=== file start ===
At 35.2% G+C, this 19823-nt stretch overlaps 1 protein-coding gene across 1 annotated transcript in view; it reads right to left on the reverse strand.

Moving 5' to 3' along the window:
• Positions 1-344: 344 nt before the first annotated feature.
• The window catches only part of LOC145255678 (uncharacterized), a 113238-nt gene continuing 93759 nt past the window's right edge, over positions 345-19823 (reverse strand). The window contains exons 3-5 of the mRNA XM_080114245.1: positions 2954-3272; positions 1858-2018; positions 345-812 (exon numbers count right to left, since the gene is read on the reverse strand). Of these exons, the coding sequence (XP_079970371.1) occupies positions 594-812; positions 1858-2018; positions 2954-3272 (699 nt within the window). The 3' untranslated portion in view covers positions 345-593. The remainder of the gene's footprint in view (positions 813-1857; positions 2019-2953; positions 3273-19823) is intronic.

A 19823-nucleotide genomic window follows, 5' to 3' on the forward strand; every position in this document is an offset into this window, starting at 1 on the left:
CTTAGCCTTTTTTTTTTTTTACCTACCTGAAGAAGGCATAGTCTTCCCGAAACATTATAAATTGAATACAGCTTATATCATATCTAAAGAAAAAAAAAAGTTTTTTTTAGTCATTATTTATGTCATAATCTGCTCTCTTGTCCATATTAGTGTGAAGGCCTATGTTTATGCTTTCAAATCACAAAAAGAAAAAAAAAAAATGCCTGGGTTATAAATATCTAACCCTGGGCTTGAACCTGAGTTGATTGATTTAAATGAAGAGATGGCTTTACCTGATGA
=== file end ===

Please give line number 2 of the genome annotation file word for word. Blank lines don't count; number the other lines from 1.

Moving 5' to 3' along the window: